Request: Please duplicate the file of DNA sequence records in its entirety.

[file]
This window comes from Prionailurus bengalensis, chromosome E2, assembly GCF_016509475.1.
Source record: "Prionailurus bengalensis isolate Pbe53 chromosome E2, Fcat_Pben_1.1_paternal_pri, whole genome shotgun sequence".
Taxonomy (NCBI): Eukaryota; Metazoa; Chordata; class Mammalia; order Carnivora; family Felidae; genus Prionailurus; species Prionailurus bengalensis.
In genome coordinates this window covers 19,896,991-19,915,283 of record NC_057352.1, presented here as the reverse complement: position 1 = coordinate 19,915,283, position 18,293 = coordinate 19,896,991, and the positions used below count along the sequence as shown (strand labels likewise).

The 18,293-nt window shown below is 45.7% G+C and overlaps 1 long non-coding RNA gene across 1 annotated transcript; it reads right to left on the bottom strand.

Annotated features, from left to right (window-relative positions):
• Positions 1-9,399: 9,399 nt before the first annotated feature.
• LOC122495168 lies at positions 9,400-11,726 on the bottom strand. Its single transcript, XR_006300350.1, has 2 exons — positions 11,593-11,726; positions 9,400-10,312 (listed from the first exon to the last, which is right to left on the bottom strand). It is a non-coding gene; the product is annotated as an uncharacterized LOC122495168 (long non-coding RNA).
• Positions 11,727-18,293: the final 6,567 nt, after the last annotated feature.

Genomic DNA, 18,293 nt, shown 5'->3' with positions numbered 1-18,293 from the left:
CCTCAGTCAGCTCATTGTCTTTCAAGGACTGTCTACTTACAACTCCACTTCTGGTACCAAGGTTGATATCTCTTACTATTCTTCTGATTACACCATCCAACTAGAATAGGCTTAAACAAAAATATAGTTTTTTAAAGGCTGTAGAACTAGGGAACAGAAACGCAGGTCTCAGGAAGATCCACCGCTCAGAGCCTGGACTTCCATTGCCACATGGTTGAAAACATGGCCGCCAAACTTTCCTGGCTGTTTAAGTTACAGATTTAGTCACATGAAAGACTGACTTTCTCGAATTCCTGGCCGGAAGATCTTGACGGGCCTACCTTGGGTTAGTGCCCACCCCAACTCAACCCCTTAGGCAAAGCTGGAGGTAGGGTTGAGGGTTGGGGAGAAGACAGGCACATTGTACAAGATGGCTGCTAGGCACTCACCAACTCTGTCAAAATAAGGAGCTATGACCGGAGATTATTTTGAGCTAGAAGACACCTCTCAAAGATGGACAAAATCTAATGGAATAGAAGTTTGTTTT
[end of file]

This window comes from Prionailurus bengalensis, chromosome E2, assembly GCF_016509475.1.
Source record: "Prionailurus bengalensis isolate Pbe53 chromosome E2, Fcat_Pben_1.1_paternal_pri, whole genome shotgun sequence".
Taxonomy (NCBI): Eukaryota; Metazoa; Chordata; class Mammalia; order Carnivora; family Felidae; genus Prionailurus; species Prionailurus bengalensis.
In genome coordinates this window covers 19,896,991-19,915,283 of record NC_057352.1, presented here as the reverse complement: position 1 = coordinate 19,915,283, position 18,293 = coordinate 19,896,991, and the positions used below count along the sequence as shown (strand labels likewise).

The 18,293-nt window shown below is 45.7% G+C and overlaps 1 long non-coding RNA gene across 1 annotated transcript; it reads right to left on the bottom strand.

Annotated features, from left to right (window-relative positions):
• Positions 1-9,399: 9,399 nt before the first annotated feature.
• LOC122495168 lies at positions 9,400-11,726 on the bottom strand. Its single transcript, XR_006300350.1, has 2 exons — positions 11,593-11,726; positions 9,400-10,312 (listed from the first exon to the last, which is right to left on the bottom strand). It is a non-coding gene; the product is annotated as an uncharacterized LOC122495168 (long non-coding RNA).
• Positions 11,727-18,293: the final 6,567 nt, after the last annotated feature.

Genomic DNA, 18,293 nt, shown 5'->3' with positions numbered 1-18,293 from the left:
CCTCAGTCAGCTCATTGTCTTTCAAGGACTGTCTACTTACAACTCCACTTCTGGTACCAAGGTTGATATCTCTTACTATTCTTCTGATTACACCATCCAACTAGAATAGGCTTAAACAAAAATATAGTTTTTTAAAGGCTGTAGAACTAGGGAACAGAAACGCAGGTCTCAGGAAGATCCACCGCTCAGAGCCTGGACTTCCATTGCCACATGGTTGAAAACATGGCCGCCAAACTTTCCTGGCTGTTTAAGTTACAGATTTAGTCACATGAAAGACTGACTTTCTCGAATTCCTGGCCGGAAGATCTTGACGGGCCTACCTTGGGTTAGTGCCCACCCCAACTCAACCCCTTAGGCAAAGCTGGAGGTAGGGTTGAGGGTTGGGGAGAAGACAGGCACATTGTACAAGATGGCTGCTAGGCACTCACCAACTCTGTCAAAATAAGGAGCTATGACCGGAGATTATTTTGAGCTAGAAGACACCTCTCAAAGATGGACAAAATCTAATGGAATAGAAGTTTGTTTT